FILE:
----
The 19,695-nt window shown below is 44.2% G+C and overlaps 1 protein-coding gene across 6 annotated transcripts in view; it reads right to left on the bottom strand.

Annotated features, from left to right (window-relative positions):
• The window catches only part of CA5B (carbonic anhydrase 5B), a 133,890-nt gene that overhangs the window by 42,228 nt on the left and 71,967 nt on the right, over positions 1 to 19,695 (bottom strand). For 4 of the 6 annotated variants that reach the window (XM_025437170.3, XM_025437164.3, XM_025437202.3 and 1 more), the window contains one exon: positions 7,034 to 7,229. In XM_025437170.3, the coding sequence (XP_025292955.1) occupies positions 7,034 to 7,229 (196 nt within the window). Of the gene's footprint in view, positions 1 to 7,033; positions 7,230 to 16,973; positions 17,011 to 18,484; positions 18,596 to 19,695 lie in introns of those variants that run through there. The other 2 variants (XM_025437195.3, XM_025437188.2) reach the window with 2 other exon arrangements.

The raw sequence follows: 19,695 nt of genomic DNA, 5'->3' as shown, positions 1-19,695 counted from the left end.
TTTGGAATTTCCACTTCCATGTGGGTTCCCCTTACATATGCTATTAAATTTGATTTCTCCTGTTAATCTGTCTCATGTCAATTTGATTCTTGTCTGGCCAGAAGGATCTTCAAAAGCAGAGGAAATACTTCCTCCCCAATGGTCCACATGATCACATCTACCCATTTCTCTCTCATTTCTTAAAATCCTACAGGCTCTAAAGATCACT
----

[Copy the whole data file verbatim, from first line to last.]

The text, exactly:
The 19,695-nt window shown below is 44.2% G+C and overlaps 1 protein-coding gene across 6 annotated transcripts in view; it reads right to left on the bottom strand.

Annotated features, from left to right (window-relative positions):
• The window catches only part of CA5B (carbonic anhydrase 5B), a 133,890-nt gene that overhangs the window by 42,228 nt on the left and 71,967 nt on the right, over positions 1 to 19,695 (bottom strand). For 4 of the 6 annotated variants that reach the window (XM_025437170.3, XM_025437164.3, XM_025437202.3 and 1 more), the window contains one exon: positions 7,034 to 7,229. In XM_025437170.3, the coding sequence (XP_025292955.1) occupies positions 7,034 to 7,229 (196 nt within the window). Of the gene's footprint in view, positions 1 to 7,033; positions 7,230 to 16,973; positions 17,011 to 18,484; positions 18,596 to 19,695 lie in introns of those variants that run through there. The other 2 variants (XM_025437195.3, XM_025437188.2) reach the window with 2 other exon arrangements.

The raw sequence follows: 19,695 nt of genomic DNA, 5'->3' as shown, positions 1-19,695 counted from the left end.
TTTGGAATTTCCACTTCCATGTGGGTTCCCCTTACATATGCTATTAAATTTGATTTCTCCTGTTAATCTGTCTCATGTCAATTTGATTCTTGTCTGGCCAGAAGGATCTTCAAAAGCAGAGGAAATACTTCCTCCCCAATGGTCCACATGATCACATCTACCCATTTCTCTCTCATTTCTTAAAATCCTACAGGCTCTAAAGATCACT